Electronic spectacles coming to market soon

June 23, 2010 by Lin Edwards, Phys.org report

Electronic spectacles coming to market soon
(PhysOrg.com) -- US company PixelOptics has invented electronic spectacles that can automatically change focus as you lower your head to read a book, and could spell the end of the bifocal.

The product, called emPower!™, has been under development for 10 years and looks like an ordinary pair of spectacles. It will be available in a wide range of frames and colors. The only visible difference is a small button on the side, which is used to select one of three operating modes.

According to PixelOptics the patented electronic lenses provide dynamic and intelligent optics by using a combination of “chemistry, electricity, and other components” to correct for visual problems such as presbyopia, or loss of near focus common in people over 40. The lens has a section with an electro-active liquid crystal layer within it, and the index of refraction of this layer can be changed by a small electrical current passing through it, with the focal length varying with the current applied. Motion detection of the glasses is achieved by motion sensors similar to those used in the iPhone.

In automatic mode the electro-active layer is turned on and the focus changes automatically and almost instantly as the wearer tilts his or her head (to read a book or newspaper for example) and looks through the transparent electronic layer. In manual on mode the lenses behave like normal progressive lenses with the electronic layer frozen in the on position for close distances with the eyes looking down, but objects straight ahead in the distance can still be seen clearly. In manual off mode there is no current in the electronic layer, and so the lenses act like a low power progressive lens, which has little distortion and is good for everyday activities such as playing sports, walking, and so on.

Bifocals are thought to have been invented by Benjamin Franklin in the 1780s, and incorporate two lenses of different strengths. Until now have commonly been used by wearers who want to be able to focus on close objects and in at greater distance without changing glasses. Some wearers find them uncomfortable because of the small field of view, which means they must move their heads while reading. Some wearers also complain of dizziness or headaches. Other options are multi-focal lenses or progressive lenses.

The electronic glasses give a wider field of view with much less distortion than traditional bifocal lenses or progressive addition lenses. They also give optimal vision for far and near distances, and in between.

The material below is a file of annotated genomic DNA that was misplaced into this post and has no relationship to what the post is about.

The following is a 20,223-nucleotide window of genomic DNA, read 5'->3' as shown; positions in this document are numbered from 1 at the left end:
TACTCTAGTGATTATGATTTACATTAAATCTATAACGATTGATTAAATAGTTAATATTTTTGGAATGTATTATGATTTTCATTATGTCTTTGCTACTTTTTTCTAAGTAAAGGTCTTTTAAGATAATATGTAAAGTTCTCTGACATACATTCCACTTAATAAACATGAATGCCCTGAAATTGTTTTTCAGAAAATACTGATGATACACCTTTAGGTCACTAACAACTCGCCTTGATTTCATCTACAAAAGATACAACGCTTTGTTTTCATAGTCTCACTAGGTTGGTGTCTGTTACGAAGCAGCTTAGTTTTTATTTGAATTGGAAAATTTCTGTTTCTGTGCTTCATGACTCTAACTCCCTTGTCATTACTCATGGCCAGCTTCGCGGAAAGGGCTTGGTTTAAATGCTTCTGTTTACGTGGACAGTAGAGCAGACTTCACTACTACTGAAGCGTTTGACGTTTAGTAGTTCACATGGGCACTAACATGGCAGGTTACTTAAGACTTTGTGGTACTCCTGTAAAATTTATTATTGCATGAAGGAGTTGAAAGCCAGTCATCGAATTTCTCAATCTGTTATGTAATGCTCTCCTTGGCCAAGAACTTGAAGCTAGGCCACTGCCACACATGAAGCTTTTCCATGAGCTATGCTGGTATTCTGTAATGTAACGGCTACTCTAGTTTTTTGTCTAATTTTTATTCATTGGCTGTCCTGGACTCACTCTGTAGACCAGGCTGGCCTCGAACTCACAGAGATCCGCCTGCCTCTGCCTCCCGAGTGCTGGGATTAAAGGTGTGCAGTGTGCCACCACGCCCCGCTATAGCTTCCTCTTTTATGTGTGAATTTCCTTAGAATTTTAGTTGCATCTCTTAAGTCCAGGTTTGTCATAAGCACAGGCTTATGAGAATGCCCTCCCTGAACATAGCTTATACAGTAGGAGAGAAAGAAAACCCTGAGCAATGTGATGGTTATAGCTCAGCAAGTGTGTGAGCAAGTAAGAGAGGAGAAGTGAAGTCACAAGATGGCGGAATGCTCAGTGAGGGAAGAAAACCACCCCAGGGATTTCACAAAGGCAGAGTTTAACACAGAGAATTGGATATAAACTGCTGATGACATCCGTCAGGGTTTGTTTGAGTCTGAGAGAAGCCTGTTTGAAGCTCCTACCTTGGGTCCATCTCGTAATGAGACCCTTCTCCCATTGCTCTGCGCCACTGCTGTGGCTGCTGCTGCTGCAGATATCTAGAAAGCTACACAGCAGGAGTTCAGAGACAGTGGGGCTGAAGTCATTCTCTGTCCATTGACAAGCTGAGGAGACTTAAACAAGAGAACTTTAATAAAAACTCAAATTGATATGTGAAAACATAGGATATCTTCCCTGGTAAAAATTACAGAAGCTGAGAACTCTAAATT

Ron Blum, CEO and founder of PixelOptics discusses the three modes of operation for emPower! electronic eyewear at the PixelOptics press conference at Vision Expo East.

Commercialization of the electronic spectacles is being achieved by PixelOptics in partnership with manufacturers of frames and and with electronic development and component companies.

The rechargeable battery is recharged over two to three hours in a charging cradle. PixelOptics will be recommending the glasses be recharged every night, but they will hold their charge for three to five days.

CEO of PixelOptics, Ronald Blum said the emPower! will be market tested in the last quarter of this year in Washington DC, Virginia and North Carolina and will be released for general sale in the US later in 2010. It will be reach European markets early in 2011.

Explore further: A life 'lens' ordinary

More information: www.pixeloptics.com/pages/electronic_eyewear.html

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4 / 5 (3) Jun 23, 2010
Nifty. It was about time that we start seeing more common-use applications of these new technologies.

Bit unsure about the "tilt your head" mechanism though, what if I'm tilting my head down to watch where I'm going, will it switch to "reading" mode so that I trip and break my neck?
5 / 5 (1) Jun 23, 2010
@ealex "In manual off mode there is no current in the electronic layer, and so the lenses act like a low power progressive lens, which has little distortion and is good for everyday activities such as playing sports, walking, and so on."
1 / 5 (1) Jun 23, 2010
I can't wait until they start providing HUD setups on glasses. From what I understand, the limitations preventing this currently are mainly based around size and energy consumption.
1 / 5 (1) Jun 23, 2010
....and the price is ?????

If the battery in the glasses goes dead, do you go blind?
5 / 5 (1) Jun 23, 2010
Needs a transparent PV layer to keep the batteries charged. My biggest problem with progressive lenses is walking outside. I have to tilt my head way too far for comfort to see the ground clearly. I'm better off without my glasses while walking. The manual off might do the trick, I'd have to try it.

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